Prominent NZ scientist Chris de Freitas dies

Dr. de Freitas was prominent in some of the early conflicts in the Climate Wars

Here are a couple relevant WUWT posts .

The tribalistic corruption of peer review – the Chris de Freitas incident

A response from Chris de Freitas

Prominent New Zealand scientist Associate Professor Chris de Freitas has died after a two-year struggle with cancer. Photo / File

NZ Herald

Prominent New Zealand scientist Associate Professor Chris de Freitas has died after a two-year struggle with cancer.

Born in 1948, the Trindad-born scientist held many major roles at the University of Auckland, including Deputy Dean of Science and four years as Pro Vice-Chancellor.

He also formerly served as vice-president of the Meteorological Society of New Zealand, vice-president of the International Society of Biometeorology, co-founder of the Australia New Zealand Climate Forum and editor of the international journal Climate Research.

The recently-retired environment researcher and lecturer was well known for his sceptical views on anthropogenic climate change – frequently arguing that the potential impacts of warming had been misunderstood, misinterpreted and distorted – which often made him a controversial and criticised figure within the science community.

He was credited with more than 200 publications in the areas of applied climatology, bioclimatology, meteorology, environmental change, microclimatology and general review commentaries, including two recent books, New Environmentalism: Managing New Zealand’s Environmental Diversity, and Natural Hazards in Australasia.

Read the rest of the sad news here.

28 thoughts on “Prominent NZ scientist Chris de Freitas dies

    • I met with Chris de Freitas several times on visits to U of A to talk with him about global warming / climate change. He was very generous with the time he gave me, and my visits were usually un-announced, so I just dropped by to see if he was there.
      I’m very saddened by his passing; he was one of the few voices of sanity, one finds around a typical University environment. He taught special courses on microclimate as I recall; basically what a cabbage or a carrot plant sees in its environment. Quite important if one likes to eat.

  1. Mods, I double checked spelling of family name before posting. I am curious as to why the “i” is missing. Please correct. For the family’s sake more than mine.

    • A portion of the trillions wasted on CAGW should go to R&D to fight this killer. Five in my extended family suffered and died from this horrible disease. My condolences to his family and his many friends.

  2. Older, well established, scientists don’t have to worry about their careers. I think that’s why the skeptical voices we hear are those of older scientists. They have the luxury of being honest.
    Medical research these days has become a sick joke. The pressure to come up with interesting results trumps everything. The result is overwhelmingly bad research and even outright fraud. Because lots of people are paying attention to medical research, and because so much money is involved, it is getting attention.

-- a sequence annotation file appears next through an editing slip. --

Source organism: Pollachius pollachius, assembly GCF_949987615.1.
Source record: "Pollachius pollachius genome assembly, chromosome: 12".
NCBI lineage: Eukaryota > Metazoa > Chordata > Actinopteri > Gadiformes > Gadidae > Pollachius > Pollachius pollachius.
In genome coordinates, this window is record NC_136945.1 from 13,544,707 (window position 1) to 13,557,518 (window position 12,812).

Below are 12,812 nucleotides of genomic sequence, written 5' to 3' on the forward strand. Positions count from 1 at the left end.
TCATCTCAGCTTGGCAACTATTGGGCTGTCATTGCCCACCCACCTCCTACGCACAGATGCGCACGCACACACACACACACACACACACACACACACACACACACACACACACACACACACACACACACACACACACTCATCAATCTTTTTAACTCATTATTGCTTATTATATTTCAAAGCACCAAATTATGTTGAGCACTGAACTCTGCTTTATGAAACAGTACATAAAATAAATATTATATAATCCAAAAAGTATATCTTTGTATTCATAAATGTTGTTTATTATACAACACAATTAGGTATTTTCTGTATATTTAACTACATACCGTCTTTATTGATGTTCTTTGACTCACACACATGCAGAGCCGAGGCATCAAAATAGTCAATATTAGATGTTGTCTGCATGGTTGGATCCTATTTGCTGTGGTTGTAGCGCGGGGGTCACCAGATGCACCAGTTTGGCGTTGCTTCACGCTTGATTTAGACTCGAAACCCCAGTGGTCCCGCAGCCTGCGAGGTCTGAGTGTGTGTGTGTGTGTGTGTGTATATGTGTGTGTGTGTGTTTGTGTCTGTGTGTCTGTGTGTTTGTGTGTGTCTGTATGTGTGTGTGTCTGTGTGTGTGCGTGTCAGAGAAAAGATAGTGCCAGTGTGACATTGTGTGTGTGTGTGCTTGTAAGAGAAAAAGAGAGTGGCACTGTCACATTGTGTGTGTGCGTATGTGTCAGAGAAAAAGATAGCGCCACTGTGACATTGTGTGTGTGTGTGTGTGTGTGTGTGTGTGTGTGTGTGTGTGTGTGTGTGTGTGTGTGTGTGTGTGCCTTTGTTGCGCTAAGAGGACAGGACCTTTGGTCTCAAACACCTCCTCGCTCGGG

Climate researchers face the same pressures as medical researchers. It is impossible that the quality of climate research is better. The only difference is that bad research that reaches the ‘right’ conclusion is rewarded.
    Today, we have one less voice speaking out against corrupted science. 🙁

  3. ‘Applied Climatology’
    In other words he had to be RIGHT in his thinking, otherwise, it could not be applied.
    He will be missed.

    • Think of potatoes and their climate needs. Potatoes don’t care if there’s a hot spot in the stratosphere or not.
      Chris thought a pot about the needs of potatoes and carrots.

  4. A familiar name in the annals of genuine science. Condolences to his family and his close colleagues.

  5. Not only a courageous and honest scientist of great skill, but successful in proving malfeasance of ‘gummint’ climate record keepers. Bless you Chris, and Thanks. It is left to us to finish the job you carried out so well against all odds. Brett Keane, NZ.

  6. Such a sad loss for his family, and the rest of us New Zealanders who had a real champion in our corner. Very much a slayer, a slayer of myths though. As said above with the passing of Bob Carter, and now Chris de Freitas, there is a big hole in our ranks in this part of the world. Their work however, can’t be denied and will endure.

    • Ian Cooper July 11, 2017 at 3:55 pm:
      Yes, we are losing too many of these brave men. Chris’ articles in the NZ press were a delight to read and an inspiration for us all.

  7. Chris de Freitas was a giant in the fight against the hoax that is claiming trillions of dollars across the world while promoting a falacy as truth. Our sympathy goes to his family, friends and the vast world wide “family” of like minded scientists and others who valued his integrity and knowledge.

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